Written by the best-selling author of Sense Series and owner of the Parent Sense app, Meg Faure.
The statement “She sleeps like a baby!” takes on a whole new meaning when you become a parent! Our expectations of how a baby sleeps may be very far off from reality. Unfortunately the truth usually only emerges a few months into parenthood – that sleep is one thing that will never be the same. The interesting part is that understanding how babies sleep holds the key to getting your baby to sleep.
During sleep, we move from deep sleep to light sleep. The period from deep sleep to light sleep and back into deep sleep is called a sleep cycle. When we are comfortable and calm, we do not wake during light sleep states, but stay calmly asleep. An adult’s sleep cycle is about 1 ½ hours long. A baby cycles into light sleep every 45 minutes to an hour (toddlers). If your baby is comfortable and calm and has learnt to self sooth she will link sleep cycles and sleep well.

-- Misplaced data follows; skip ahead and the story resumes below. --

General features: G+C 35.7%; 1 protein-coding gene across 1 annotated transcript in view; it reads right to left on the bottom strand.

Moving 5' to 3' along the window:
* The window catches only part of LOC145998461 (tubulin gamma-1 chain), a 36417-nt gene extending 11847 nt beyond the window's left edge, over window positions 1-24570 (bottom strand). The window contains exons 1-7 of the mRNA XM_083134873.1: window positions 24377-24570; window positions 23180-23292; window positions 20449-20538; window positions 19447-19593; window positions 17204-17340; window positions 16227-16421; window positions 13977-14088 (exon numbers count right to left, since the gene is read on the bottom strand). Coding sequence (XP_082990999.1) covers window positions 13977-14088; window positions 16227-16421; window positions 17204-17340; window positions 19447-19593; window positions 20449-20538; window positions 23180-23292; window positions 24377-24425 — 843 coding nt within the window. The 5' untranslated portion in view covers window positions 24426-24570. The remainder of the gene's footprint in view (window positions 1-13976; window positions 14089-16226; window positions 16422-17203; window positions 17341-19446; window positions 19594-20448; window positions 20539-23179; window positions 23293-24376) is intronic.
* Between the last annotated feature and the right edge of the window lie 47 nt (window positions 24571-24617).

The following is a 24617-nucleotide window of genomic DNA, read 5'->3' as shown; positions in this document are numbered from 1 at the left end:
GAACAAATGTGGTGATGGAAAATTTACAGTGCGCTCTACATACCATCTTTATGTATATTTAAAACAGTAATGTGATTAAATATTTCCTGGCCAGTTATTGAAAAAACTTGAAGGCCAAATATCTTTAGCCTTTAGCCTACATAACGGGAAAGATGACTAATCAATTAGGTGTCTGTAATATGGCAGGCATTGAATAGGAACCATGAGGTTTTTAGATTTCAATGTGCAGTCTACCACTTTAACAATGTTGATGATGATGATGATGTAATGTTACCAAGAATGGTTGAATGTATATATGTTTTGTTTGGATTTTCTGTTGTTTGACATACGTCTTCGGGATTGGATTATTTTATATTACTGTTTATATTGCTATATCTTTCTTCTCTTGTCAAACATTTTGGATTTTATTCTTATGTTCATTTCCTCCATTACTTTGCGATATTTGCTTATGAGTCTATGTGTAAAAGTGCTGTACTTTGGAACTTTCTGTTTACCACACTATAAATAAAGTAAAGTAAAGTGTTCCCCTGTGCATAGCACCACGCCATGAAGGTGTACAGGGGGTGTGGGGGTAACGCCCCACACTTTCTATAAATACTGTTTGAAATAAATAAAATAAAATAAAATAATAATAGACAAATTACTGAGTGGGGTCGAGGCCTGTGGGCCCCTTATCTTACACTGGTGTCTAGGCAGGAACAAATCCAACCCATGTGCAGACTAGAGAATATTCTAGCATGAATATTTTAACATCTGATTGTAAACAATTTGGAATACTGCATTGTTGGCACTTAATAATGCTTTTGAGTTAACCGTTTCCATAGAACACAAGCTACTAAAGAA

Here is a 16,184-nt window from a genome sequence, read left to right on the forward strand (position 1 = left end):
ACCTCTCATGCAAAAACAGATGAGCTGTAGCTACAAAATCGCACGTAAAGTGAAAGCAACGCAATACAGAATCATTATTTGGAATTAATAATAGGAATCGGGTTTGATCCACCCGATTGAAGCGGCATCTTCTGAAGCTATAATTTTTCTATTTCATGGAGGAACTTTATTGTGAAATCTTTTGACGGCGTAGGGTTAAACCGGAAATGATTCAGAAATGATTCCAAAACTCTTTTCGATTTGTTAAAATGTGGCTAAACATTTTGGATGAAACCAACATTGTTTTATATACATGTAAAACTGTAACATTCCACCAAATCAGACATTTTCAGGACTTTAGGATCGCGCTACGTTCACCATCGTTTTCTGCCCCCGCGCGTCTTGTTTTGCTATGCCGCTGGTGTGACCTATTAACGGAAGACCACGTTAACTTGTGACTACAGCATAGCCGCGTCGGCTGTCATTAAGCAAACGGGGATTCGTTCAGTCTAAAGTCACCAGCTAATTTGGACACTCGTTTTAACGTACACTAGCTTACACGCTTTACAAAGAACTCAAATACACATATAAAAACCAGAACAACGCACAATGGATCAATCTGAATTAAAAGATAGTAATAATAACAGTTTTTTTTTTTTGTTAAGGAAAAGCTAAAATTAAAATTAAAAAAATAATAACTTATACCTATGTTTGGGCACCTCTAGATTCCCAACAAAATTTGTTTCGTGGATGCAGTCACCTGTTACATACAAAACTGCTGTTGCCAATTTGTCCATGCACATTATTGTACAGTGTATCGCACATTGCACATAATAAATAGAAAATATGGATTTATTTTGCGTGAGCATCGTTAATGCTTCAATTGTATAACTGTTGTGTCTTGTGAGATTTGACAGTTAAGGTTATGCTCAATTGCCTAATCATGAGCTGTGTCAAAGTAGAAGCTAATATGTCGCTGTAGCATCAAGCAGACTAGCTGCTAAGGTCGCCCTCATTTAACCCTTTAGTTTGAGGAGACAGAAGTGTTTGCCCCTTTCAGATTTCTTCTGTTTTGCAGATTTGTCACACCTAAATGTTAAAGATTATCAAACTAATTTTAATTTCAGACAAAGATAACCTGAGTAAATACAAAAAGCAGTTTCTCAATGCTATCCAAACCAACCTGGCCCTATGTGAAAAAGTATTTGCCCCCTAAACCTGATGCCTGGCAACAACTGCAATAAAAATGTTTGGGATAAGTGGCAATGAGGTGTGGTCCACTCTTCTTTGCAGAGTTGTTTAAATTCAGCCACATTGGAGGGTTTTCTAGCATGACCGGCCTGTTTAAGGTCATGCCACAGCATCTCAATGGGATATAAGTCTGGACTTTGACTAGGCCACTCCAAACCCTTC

If your baby wakes in the light sleep state it may be because she is hungry, uncomfortable or cold. If you have ruled out these causes of waking, it is likely that your baby has simply not learned to self soothe.
Research has proven that good sleepers are those babies who can self sooth at night. Self soothing usually involves touch or sucking. Try to encourage these self soothing strategies in your baby:
This brings us to the top of mind question for most parents: “When can I expect my baby sleep through?” Once your baby can self soothe and all her physical needs are met so that she is comfortable, your baby will be able to sleep through the night.
Sleeping through is defined as sleeping for 10 – 12 hours at night without waking. The reality is that few babies can do this until they are on a full solids diet, which includes protein. This is usually only expected after 6 months.
Having said that, little babies who are not disturbed at night may begin to stretch the length of time they sleep and may occasionally ‘sleep through’
Many of these ‘good sleepers’ will experience sleep disruptions as their nutritional needs change between 3 and 6 months.
Babies who have not learned to self sooth at all by 6 months old, such as those who depend on being breast or bottle fed to sleep or on being rocked to sleep, will continue to experience sleep disruptions and thus not sleep through.